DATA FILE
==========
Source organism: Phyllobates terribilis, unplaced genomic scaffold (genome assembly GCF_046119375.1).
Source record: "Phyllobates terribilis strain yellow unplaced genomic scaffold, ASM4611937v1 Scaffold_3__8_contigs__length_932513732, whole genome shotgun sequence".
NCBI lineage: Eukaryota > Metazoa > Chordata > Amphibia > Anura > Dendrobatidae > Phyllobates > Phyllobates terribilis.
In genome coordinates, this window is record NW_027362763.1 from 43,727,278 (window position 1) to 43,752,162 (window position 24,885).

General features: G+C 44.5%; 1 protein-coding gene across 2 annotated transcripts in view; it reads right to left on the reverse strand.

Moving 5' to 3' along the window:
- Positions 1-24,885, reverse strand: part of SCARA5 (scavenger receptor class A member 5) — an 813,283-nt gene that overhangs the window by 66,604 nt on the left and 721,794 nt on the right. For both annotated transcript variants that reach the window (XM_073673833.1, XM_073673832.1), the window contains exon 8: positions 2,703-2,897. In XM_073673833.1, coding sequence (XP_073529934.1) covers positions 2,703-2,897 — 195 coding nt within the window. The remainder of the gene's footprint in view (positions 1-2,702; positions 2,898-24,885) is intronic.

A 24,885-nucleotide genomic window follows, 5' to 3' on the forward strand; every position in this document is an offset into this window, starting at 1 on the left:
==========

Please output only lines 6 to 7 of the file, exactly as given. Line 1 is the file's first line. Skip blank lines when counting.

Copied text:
Moving 5' to 3' along the window:
- Positions 1-24,885, reverse strand: part of SCARA5 (scavenger receptor class A member 5) — an 813,283-nt gene that overhangs the window by 66,604 nt on the left and 721,794 nt on the right. For both annotated transcript variants that reach the window (XM_073673833.1, XM_073673832.1), the window contains exon 8: positions 2,703-2,897. In XM_073673833.1, coding sequence (XP_073529934.1) covers positions 2,703-2,897 — 195 coding nt within the window. The remainder of the gene's footprint in view (positions 1-2,702; positions 2,898-24,885) is intronic.